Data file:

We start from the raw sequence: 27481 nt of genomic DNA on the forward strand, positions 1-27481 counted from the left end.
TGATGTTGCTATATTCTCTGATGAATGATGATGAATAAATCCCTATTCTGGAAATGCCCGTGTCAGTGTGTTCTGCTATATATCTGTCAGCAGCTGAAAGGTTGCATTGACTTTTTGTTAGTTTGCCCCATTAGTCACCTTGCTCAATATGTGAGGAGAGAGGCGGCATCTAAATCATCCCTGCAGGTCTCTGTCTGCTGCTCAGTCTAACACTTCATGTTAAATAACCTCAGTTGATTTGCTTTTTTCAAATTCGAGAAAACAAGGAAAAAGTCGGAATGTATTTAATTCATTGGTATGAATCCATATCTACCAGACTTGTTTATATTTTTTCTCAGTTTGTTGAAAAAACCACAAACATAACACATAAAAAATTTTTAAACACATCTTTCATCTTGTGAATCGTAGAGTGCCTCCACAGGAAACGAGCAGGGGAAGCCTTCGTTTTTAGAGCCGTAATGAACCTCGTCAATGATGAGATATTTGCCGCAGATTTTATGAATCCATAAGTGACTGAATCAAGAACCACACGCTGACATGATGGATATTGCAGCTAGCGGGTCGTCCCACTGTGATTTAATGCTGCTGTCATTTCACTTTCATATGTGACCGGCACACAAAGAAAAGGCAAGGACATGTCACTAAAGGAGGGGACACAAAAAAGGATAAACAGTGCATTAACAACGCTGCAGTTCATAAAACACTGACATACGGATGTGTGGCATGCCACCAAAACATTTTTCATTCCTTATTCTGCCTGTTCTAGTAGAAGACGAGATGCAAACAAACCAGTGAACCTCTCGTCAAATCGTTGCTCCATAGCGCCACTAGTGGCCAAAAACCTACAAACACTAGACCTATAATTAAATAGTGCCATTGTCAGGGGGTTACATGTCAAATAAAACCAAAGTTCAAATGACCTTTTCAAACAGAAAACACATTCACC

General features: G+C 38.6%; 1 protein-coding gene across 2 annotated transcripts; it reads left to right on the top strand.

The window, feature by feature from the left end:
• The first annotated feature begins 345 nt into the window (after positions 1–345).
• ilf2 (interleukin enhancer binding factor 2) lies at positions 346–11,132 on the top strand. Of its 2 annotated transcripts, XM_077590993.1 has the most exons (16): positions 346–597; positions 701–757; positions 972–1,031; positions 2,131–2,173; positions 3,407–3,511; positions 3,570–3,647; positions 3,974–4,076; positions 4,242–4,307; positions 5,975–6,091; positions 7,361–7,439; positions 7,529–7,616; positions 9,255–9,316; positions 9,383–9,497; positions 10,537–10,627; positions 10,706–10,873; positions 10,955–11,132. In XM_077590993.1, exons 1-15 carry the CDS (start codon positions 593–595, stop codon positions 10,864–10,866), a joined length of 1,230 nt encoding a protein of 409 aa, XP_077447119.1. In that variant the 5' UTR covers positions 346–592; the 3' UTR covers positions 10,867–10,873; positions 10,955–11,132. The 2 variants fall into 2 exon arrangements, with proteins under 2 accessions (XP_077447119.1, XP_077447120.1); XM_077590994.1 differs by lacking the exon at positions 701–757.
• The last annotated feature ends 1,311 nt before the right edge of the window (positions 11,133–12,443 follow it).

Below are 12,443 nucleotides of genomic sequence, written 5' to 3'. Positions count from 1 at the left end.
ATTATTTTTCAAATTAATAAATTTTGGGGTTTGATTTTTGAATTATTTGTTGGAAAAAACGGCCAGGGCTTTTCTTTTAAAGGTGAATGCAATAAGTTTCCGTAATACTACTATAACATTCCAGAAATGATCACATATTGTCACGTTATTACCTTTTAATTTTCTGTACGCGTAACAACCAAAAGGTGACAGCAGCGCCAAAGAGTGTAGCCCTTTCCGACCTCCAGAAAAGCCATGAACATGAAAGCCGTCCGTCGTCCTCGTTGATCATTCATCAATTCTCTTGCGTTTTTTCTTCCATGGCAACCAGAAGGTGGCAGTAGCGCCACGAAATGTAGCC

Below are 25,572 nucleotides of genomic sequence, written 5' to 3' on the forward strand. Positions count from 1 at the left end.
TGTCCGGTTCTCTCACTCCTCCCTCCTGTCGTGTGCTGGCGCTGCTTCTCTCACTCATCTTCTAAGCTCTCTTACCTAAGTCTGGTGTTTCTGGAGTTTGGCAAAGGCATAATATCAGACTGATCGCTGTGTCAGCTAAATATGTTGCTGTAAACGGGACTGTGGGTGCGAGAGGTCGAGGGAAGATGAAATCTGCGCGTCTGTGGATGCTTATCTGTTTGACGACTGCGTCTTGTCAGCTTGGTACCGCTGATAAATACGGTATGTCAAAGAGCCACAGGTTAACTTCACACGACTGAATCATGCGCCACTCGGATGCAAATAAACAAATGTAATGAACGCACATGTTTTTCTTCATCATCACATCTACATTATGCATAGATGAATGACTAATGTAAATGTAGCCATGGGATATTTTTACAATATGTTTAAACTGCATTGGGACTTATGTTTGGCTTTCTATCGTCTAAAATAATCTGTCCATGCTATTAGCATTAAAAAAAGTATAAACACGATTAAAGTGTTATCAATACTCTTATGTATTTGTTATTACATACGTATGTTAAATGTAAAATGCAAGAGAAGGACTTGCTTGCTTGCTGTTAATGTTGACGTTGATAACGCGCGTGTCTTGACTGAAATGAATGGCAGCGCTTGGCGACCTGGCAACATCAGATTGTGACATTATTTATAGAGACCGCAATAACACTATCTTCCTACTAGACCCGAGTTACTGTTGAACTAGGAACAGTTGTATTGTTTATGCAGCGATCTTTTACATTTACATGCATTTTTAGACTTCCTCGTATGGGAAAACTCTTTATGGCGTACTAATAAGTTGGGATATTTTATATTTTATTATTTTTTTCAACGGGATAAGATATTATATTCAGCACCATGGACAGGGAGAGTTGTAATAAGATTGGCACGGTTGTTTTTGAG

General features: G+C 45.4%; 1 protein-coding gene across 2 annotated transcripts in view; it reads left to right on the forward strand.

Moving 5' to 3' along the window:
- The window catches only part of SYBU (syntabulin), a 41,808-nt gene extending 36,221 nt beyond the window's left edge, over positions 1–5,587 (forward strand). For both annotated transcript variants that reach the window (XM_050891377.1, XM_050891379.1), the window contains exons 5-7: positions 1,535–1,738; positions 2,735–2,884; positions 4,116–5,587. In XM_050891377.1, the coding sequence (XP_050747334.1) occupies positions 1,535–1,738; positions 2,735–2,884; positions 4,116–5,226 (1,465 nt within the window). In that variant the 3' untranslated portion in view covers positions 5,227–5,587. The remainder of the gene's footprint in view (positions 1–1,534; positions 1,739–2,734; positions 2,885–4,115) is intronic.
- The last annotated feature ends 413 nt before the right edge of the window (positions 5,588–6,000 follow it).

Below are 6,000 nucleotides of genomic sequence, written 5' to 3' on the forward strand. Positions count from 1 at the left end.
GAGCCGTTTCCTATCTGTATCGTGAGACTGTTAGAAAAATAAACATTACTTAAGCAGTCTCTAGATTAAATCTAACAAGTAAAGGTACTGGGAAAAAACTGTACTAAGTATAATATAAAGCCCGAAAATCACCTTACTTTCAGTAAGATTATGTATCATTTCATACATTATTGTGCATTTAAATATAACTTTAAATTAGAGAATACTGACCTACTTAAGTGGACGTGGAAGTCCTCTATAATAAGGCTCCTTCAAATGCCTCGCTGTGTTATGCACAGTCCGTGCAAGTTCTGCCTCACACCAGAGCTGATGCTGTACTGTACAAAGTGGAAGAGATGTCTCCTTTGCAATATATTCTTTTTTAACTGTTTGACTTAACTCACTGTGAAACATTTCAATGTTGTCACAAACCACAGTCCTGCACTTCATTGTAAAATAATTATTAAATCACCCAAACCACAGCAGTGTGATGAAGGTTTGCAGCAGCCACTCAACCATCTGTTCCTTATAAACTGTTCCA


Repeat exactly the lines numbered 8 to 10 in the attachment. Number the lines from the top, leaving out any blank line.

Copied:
Below are 12,443 nucleotides of genomic sequence, written 5' to 3'. Positions count from 1 at the left end.
ATTATTTTTCAAATTAATAAATTTTGGGGTTTGATTTTTGAATTATTTGTTGGAAAAAACGGCCAGGGCTTTTCTTTTAAAGGTGAATGCAATAAGTTTCCGTAATACTACTATAACATTCCAGAAATGATCACATATTGTCACGTTATTACCTTTTAATTTTCTGTACGCGTAACAACCAAAAGGTGACAGCAGCGCCAAAGAGTGTAGCCCTTTCCGACCTCCAGAAAAGCCATGAACATGAAAGCCGTCCGTCGTCCTCGTTGATCATTCATCAATTCTCTTGCGTTTTTTCTTCCATGGCAACCAGAAGGTGGCAGTAGCGCCACGAAATGTAGCC

Below are 25,572 nucleotides of genomic sequence, written 5' to 3' on the forward strand. Positions count from 1 at the left end.